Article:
I would never recommend everybody in the world do intermittent fasting—that’s crazy! Because it’s not right for everybody. But through study and searching, I’ve found what works for me right now. In five years I might be back to eating seven meals a day. I don’t know. But I could do that because there are no rules, and I won’t allow myself to be put in this thing where, “OK, this is the way it’s gotta be, and these are the rules.”
That’s a mistake I see trainers make all the time. They’re doing this kind of round-peg, square-hole thing. Well, guess what? You need to put around peg in a round hole, and a square peg in a square hole. The only question you’ve got to ask yourself is, “Is it working?” Whatever you’re doing, is it working?
I played with guys who were on steroids, and it ain’t working for ’em now—and in a major way. They have a lot of problems, a lot of issues. When you cheat, it works for a second, and then all of a sudden it’s a mess. I’m gonna tell you right now: Be healthy, think for yourself, but stay true to who you are. That’s my mantra for life.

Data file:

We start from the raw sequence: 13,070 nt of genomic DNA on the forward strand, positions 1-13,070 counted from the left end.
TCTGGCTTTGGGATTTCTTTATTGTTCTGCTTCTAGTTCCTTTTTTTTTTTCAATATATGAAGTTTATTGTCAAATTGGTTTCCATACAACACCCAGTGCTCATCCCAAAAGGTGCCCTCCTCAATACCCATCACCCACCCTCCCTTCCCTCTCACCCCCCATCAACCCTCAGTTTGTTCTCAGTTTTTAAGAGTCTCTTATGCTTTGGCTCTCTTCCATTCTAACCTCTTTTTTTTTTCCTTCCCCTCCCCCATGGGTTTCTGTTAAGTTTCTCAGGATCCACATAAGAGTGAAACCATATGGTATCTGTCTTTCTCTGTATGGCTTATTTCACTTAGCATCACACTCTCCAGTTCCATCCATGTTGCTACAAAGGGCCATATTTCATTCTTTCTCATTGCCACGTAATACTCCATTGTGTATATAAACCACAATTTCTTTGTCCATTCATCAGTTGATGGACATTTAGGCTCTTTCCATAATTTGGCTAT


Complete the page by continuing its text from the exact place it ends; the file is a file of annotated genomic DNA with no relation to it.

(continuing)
M&F: But the first time you tried to move outside the genres that directors and producers wanted you in, you must have gotten tons of pushback.
TC: I slowly realized that people will laugh at you. The thing that gets you accepted by your peers is the same thing that gets you rejected by them. It’s crazy. Because if you try to fit in, eventually that all backfires on you. It’s when you do your own thing and they don’t want you around that you become a star and they want you. It’s so crazy. I call it like this: You get so nerdy that you become cool. It’s like Bill Gates. You know what I mean? I’m sure Bill Gates didn’t get anything for a while, and now he’s the coolest man on Earth. It’s even like Arnold. When he started, lifting was crazy and no one did it. Now he’s become the coolest man on Earth.